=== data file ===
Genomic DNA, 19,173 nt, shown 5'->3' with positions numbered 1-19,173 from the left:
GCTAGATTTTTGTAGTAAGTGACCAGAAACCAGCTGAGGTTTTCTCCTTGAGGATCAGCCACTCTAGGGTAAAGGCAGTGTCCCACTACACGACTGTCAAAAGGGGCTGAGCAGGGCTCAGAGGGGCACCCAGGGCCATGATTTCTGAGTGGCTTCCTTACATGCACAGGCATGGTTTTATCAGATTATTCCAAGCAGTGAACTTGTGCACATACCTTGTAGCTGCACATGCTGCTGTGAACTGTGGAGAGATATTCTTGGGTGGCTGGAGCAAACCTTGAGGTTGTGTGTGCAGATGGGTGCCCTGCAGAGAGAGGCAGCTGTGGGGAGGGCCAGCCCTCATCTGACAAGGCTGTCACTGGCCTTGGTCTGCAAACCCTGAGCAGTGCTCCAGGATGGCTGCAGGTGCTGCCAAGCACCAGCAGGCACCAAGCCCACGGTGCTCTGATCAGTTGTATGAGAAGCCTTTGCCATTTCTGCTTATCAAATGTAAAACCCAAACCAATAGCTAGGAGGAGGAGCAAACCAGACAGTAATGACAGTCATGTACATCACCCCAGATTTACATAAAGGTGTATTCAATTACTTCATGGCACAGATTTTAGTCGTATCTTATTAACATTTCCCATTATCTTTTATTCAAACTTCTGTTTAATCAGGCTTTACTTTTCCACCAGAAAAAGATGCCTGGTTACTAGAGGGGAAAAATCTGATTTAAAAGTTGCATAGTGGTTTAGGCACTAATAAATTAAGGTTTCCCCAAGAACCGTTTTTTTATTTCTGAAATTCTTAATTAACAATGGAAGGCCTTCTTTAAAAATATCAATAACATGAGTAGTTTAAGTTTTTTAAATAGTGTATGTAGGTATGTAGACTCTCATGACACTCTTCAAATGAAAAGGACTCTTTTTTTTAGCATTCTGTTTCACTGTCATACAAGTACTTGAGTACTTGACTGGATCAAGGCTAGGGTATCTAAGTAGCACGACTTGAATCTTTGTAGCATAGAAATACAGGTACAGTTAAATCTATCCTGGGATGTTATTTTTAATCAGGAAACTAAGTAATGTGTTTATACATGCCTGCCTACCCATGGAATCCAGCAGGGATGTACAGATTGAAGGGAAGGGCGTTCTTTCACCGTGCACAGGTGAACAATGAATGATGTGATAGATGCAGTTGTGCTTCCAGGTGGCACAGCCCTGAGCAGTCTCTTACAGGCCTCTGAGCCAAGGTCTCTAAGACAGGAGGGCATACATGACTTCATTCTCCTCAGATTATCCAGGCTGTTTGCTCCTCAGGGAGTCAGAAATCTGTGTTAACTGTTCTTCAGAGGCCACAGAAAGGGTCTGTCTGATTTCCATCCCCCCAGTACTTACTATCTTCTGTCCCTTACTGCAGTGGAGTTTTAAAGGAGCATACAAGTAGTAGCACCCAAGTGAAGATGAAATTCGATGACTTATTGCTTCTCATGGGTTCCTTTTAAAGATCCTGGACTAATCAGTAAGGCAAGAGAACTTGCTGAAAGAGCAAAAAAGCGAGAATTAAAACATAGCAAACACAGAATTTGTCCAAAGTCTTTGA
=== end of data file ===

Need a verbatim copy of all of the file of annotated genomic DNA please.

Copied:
Genomic DNA, 19,173 nt, shown 5'->3' with positions numbered 1-19,173 from the left:
GCTAGATTTTTGTAGTAAGTGACCAGAAACCAGCTGAGGTTTTCTCCTTGAGGATCAGCCACTCTAGGGTAAAGGCAGTGTCCCACTACACGACTGTCAAAAGGGGCTGAGCAGGGCTCAGAGGGGCACCCAGGGCCATGATTTCTGAGTGGCTTCCTTACATGCACAGGCATGGTTTTATCAGATTATTCCAAGCAGTGAACTTGTGCACATACCTTGTAGCTGCACATGCTGCTGTGAACTGTGGAGAGATATTCTTGGGTGGCTGGAGCAAACCTTGAGGTTGTGTGTGCAGATGGGTGCCCTGCAGAGAGAGGCAGCTGTGGGGAGGGCCAGCCCTCATCTGACAAGGCTGTCACTGGCCTTGGTCTGCAAACCCTGAGCAGTGCTCCAGGATGGCTGCAGGTGCTGCCAAGCACCAGCAGGCACCAAGCCCACGGTGCTCTGATCAGTTGTATGAGAAGCCTTTGCCATTTCTGCTTATCAAATGTAAAACCCAAACCAATAGCTAGGAGGAGGAGCAAACCAGACAGTAATGACAGTCATGTACATCACCCCAGATTTACATAAAGGTGTATTCAATTACTTCATGGCACAGATTTTAGTCGTATCTTATTAACATTTCCCATTATCTTTTATTCAAACTTCTGTTTAATCAGGCTTTACTTTTCCACCAGAAAAAGATGCCTGGTTACTAGAGGGGAAAAATCTGATTTAAAAGTTGCATAGTGGTTTAGGCACTAATAAATTAAGGTTTCCCCAAGAACCGTTTTTTTATTTCTGAAATTCTTAATTAACAATGGAAGGCCTTCTTTAAAAATATCAATAACATGAGTAGTTTAAGTTTTTTAAATAGTGTATGTAGGTATGTAGACTCTCATGACACTCTTCAAATGAAAAGGACTCTTTTTTTTAGCATTCTGTTTCACTGTCATACAAGTACTTGAGTACTTGACTGGATCAAGGCTAGGGTATCTAAGTAGCACGACTTGAATCTTTGTAGCATAGAAATACAGGTACAGTTAAATCTATCCTGGGATGTTATTTTTAATCAGGAAACTAAGTAATGTGTTTATACATGCCTGCCTACCCATGGAATCCAGCAGGGATGTACAGATTGAAGGGAAGGGCGTTCTTTCACCGTGCACAGGTGAACAATGAATGATGTGATAGATGCAGTTGTGCTTCCAGGTGGCACAGCCCTGAGCAGTCTCTTACAGGCCTCTGAGCCAAGGTCTCTAAGACAGGAGGGCATACATGACTTCATTCTCCTCAGATTATCCAGGCTGTTTGCTCCTCAGGGAGTCAGAAATCTGTGTTAACTGTTCTTCAGAGGCCACAGAAAGGGTCTGTCTGATTTCCATCCCCCCAGTACTTACTATCTTCTGTCCCTTACTGCAGTGGAGTTTTAAAGGAGCATACAAGTAGTAGCACCCAAGTGAAGATGAAATTCGATGACTTATTGCTTCTCATGGGTTCCTTTTAAAGATCCTGGACTAATCAGTAAGGCAAGAGAACTTGCTGAAAGAGCAAAAAAGCGAGAATTAAAACATAGCAAACACAGAATTTGTCCAAAGTCTTTGA